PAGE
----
I was about to write an opening sentence along the lines of “The National Archives are a national treasure.” But then I thought How stupid. Of course it’s a national treasure. Everybody knows that. It’s the kind of statement that’s so painfully apparent it’s not worth putting into print, like announcing that “The universe is vast,” or “Oxygen is vital to human survival,” or “Aaron Goodwin is late sometimes.”
But, well, it really is a big deal. And it’s a big deal to genealogists that it’s been closed for a long time. Distant researchers can typically order copies of select records and microfilms online at the Archives’ eservice page, but for months that page has been headed with this message:
The National Archives and Records Administration has suspended reproduction and digitization services until further notice due to COVID-19. Any orders placed will not be serviced until such time that operations can resume safely; a number of product options have been temporarily disabled. We apologize for any inconvenience. Once operations resume your document reproduction request will be serviced in the order it was received. Customer service representatives are available to answer questions regarding orders currently in our system at email@example.com.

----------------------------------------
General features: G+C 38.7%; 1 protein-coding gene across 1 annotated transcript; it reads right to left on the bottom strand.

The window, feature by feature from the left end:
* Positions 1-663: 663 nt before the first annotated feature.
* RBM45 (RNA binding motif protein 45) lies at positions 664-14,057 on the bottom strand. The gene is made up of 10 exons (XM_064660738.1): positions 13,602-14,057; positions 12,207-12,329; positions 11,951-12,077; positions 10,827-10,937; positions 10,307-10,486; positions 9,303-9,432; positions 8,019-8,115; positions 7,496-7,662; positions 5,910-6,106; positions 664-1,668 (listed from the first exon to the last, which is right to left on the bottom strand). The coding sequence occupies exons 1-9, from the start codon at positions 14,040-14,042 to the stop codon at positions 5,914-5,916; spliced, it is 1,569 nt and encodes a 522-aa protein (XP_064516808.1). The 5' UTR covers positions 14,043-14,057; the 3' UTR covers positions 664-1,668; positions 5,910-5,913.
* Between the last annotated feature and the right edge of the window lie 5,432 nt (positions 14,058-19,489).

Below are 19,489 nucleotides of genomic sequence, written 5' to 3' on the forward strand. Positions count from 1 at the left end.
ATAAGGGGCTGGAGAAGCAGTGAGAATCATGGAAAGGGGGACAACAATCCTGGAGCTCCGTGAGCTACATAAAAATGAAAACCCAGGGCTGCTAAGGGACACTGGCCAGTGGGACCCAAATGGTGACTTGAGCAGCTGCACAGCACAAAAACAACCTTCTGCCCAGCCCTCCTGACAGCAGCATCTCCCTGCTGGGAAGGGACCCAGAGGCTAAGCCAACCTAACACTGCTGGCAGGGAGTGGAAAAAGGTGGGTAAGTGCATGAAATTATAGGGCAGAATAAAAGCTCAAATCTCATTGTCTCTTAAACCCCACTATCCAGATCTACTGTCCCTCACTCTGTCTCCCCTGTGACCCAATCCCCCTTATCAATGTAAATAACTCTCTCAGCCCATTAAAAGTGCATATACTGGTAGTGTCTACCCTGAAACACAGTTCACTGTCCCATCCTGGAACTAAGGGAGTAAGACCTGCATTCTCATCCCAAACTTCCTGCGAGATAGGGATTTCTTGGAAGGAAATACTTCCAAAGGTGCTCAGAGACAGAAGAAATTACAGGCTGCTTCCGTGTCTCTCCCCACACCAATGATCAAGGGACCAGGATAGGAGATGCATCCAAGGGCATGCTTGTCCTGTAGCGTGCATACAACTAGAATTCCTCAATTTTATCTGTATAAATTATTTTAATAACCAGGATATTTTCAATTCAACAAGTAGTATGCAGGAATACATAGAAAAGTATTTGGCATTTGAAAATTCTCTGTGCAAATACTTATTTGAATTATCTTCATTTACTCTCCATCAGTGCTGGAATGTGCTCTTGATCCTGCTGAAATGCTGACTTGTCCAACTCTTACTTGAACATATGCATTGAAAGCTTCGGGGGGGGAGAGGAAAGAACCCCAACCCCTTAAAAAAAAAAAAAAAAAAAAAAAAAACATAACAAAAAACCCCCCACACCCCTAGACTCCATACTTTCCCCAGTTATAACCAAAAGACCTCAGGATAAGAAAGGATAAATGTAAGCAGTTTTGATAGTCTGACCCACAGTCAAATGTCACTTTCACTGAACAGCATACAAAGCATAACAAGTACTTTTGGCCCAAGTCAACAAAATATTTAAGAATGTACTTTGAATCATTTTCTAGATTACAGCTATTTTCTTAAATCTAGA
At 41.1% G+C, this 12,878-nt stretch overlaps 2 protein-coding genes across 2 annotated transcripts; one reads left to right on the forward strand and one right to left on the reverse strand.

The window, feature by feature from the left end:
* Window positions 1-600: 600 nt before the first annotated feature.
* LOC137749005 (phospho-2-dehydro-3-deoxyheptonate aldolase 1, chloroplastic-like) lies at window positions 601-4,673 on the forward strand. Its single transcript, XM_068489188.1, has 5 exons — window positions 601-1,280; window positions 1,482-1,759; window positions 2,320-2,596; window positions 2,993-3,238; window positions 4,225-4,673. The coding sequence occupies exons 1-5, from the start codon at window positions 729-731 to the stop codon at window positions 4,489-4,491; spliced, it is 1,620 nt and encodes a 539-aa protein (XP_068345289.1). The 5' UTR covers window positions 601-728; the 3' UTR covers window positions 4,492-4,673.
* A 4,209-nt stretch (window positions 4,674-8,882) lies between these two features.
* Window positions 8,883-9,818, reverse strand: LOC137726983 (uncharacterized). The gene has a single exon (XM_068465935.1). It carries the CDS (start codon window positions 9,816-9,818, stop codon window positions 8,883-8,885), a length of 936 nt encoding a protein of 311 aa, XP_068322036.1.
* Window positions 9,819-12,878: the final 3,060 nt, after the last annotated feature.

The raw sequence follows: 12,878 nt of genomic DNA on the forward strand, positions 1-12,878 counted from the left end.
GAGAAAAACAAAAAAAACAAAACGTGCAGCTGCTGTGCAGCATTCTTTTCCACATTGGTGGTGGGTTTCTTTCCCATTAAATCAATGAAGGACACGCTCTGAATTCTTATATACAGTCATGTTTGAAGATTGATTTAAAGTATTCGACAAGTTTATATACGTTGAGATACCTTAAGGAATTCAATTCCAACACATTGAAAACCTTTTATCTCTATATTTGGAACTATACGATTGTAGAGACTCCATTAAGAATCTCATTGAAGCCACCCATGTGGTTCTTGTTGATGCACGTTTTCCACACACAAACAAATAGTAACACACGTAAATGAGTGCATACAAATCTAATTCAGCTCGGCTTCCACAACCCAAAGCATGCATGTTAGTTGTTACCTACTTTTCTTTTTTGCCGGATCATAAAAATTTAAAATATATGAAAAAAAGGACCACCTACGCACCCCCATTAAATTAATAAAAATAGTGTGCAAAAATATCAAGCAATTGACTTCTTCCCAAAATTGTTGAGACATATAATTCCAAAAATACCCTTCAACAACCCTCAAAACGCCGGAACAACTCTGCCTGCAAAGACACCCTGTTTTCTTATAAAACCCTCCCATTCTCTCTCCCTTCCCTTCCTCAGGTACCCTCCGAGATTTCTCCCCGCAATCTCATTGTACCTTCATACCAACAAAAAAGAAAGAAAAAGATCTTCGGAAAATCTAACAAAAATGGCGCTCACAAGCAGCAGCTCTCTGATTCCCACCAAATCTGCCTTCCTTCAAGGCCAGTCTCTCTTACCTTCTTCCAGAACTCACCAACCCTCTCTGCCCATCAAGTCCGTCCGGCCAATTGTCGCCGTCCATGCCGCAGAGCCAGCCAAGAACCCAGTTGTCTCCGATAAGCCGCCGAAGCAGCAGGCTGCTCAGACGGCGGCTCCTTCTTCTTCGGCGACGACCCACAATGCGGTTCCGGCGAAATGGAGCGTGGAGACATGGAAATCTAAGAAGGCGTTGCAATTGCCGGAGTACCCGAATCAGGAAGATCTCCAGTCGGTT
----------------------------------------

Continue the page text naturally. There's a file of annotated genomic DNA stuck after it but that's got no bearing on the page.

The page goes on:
It sounds like we’re entirely out of luck and won’t be able to get anything from the National Archives for the foreseeable future, but that’s not entirely true.
In the spring of 2016, the Archivist of the United States, David S. Ferriero, announced what was then a pilot project called History Hub, “a platform for researchers to connect with people interested in their topic and people interested in our collections and expertise. It will be a support community for researchers, citizen historians, archival professionals, and open government advocates to provide the answers, interpretations, and perspectives you might need.”
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